The EU reaffirmed its commitment to fighting corporate tax avoidance through a statement by European Commissioner Pierre Moscovici. This should come as no surprise following recent financial scandals exposed through the Panama Papers and Luxleaks, and the ensuing international outrage towards corporations “not paying their fair share”. Yet, the push for higher corporate taxes disproportionately also affects ordinary citizens by increasing their tax burden.
Corporate tax avoidance is regularly said to be unfair to other taxpayers. Indeed, proponents of higher corporate taxes accuse multinational companies of de facto increasing ordinary citizens’ tax burden because these ones would be forced to compensate states’ budget shortfalls.
However, this artificial opposition between corporate and public interests is dishonest. When one argues corporations don’t pay taxes, the implication is that shareholders, workers and consumers are not taxed at all, which is completely untrue. All these people are taxed in various ways, including income tax and valued-added tax, among other costs imposed by national governments. The only purpose of this distinction is to push ordinary citizens to support higher corporate taxes without allowing them to realise they are the ones who are going to pay the bill.
In fact, a corporation is a legal fiction which aims to reduce transaction costs between physical stakeholders, which are shareholders, workers and consumers. Consequently, every fiscal cost imposed on corporations will necessarily be paid by these people. Therefore, as corporate taxes increase, shareholders’ dividends and workers’ salaries will decrease, while consumers will be forced to pay more for their purchases.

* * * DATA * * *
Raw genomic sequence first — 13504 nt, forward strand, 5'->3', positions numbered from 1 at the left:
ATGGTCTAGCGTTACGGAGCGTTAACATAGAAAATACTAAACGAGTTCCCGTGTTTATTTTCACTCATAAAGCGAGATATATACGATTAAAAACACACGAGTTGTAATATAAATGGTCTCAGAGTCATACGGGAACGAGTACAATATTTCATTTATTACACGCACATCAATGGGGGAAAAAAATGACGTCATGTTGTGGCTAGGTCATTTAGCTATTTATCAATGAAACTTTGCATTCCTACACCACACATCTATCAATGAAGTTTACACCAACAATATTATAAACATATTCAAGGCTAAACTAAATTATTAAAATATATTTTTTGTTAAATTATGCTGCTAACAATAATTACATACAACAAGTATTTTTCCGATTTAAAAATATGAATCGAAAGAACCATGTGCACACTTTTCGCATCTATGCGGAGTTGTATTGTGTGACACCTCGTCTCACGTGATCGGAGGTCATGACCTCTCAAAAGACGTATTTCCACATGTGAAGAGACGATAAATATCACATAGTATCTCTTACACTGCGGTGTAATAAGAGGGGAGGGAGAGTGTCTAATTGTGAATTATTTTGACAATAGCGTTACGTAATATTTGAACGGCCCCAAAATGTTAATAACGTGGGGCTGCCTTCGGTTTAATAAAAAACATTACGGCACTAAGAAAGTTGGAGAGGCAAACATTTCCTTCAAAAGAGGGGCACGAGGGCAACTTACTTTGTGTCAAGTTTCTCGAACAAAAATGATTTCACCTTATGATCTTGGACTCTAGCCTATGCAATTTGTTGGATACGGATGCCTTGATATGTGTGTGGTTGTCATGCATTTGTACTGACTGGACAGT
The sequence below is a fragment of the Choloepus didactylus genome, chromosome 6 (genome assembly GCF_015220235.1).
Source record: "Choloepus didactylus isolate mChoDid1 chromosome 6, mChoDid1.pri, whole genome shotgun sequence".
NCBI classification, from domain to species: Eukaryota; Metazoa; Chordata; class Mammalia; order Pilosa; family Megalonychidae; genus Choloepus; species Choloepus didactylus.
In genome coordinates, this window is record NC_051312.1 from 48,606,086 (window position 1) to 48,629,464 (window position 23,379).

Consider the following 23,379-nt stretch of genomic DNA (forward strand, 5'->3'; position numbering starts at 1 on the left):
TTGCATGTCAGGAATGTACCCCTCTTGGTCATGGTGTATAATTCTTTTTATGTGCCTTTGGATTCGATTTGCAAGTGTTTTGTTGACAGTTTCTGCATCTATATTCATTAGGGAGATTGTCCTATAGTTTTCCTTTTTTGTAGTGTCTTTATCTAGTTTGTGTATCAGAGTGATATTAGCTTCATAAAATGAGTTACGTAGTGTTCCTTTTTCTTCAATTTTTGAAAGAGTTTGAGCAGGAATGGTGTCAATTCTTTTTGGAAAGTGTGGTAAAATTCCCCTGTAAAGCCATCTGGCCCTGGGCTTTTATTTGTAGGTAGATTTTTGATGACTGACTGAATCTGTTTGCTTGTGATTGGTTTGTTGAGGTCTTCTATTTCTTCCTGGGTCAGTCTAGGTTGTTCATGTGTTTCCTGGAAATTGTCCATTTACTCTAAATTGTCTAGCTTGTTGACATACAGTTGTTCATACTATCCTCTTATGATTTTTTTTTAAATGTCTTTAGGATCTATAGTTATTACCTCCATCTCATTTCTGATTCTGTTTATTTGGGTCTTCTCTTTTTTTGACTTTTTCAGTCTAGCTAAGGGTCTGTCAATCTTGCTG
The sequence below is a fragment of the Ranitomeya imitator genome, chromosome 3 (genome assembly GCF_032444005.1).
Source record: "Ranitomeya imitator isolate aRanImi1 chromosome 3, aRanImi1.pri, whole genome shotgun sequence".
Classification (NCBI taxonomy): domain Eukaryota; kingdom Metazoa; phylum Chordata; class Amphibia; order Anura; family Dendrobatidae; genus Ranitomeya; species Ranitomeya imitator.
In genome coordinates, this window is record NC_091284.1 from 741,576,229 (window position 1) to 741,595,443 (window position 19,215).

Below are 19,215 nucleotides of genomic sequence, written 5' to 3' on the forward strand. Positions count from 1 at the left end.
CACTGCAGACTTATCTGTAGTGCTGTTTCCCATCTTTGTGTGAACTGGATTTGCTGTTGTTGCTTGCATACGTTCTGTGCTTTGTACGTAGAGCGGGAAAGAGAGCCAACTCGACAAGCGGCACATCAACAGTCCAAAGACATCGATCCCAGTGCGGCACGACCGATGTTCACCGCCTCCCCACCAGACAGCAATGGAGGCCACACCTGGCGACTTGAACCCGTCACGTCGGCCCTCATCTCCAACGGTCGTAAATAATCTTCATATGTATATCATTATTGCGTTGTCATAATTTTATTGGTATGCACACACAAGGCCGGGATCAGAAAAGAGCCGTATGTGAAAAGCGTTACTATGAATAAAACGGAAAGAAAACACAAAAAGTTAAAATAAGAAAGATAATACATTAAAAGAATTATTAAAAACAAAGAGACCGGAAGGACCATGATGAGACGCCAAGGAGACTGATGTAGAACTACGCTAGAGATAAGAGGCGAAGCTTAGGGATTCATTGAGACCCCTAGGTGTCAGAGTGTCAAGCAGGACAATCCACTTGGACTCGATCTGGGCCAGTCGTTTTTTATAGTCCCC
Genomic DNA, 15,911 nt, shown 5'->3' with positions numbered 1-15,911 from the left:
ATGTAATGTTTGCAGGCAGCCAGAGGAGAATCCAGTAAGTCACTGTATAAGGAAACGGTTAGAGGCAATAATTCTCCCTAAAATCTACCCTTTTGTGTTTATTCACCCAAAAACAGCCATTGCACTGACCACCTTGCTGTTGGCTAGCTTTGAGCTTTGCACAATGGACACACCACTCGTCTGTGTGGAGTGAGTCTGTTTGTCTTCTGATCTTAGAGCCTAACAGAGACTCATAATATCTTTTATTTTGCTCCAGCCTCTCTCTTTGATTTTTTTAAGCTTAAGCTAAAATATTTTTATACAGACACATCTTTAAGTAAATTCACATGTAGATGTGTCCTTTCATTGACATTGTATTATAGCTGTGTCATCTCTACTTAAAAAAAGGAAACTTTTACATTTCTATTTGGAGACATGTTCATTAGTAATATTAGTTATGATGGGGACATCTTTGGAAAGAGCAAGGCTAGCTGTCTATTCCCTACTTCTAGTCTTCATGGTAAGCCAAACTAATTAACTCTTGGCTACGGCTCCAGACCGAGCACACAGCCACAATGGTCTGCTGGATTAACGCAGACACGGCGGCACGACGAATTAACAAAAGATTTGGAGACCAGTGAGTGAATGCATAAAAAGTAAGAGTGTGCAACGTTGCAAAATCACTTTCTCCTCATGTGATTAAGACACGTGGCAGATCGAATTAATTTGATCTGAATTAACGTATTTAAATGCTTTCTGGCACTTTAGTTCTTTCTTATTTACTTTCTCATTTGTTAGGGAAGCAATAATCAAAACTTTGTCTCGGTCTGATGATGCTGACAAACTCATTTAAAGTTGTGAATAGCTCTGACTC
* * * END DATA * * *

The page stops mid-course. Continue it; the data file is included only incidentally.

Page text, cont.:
Read more at the The Daily Caller
Since January 1937, Americans have dutifully paid into Social Security trusting that its benefits will be there for them when they retire. Yet, that faith now seems unfounded with Social Security hemorrhaging cash. According to the latest report by Social Security’s Trustees, the program’s combined trust funds will be unable to deliver full benefits in 2034, forcing future beneficiaries to suffer a 21 percent benefit cut. In order for the program to survive, comprehensive reform is necessary.
Earlier this month, Rep. Sam Johnson (R-TX) introduced the Social Security Reform Act of 2016, a bill that aims to prevent the forecasted cuts by implementing a wide series of structural reforms to the program. According to the Social Security Administration’s Chief Actuary Stephen Goss, if the reforms outlined in the bill are implemented, “the combined OASI and DI Trust Funds would be fully solvent…throughout the 75-year projection period.”
There are no new ideas in this bill, nor does it aim to radically change the structure of Social Security. Rather, it’s a plan which would not involve raising taxes. In general terms, the plan outlined in the bill would affect Social Security in two ways: the mechanics of Social Security would be updated to account for modern economic conditions, and the program would further redirect funds towards poorer beneficiaries.
Continue reading at Townhall.
Lawmakers in Chicago are forcing citizens to fear their tax burden more than the inevitable winter cold.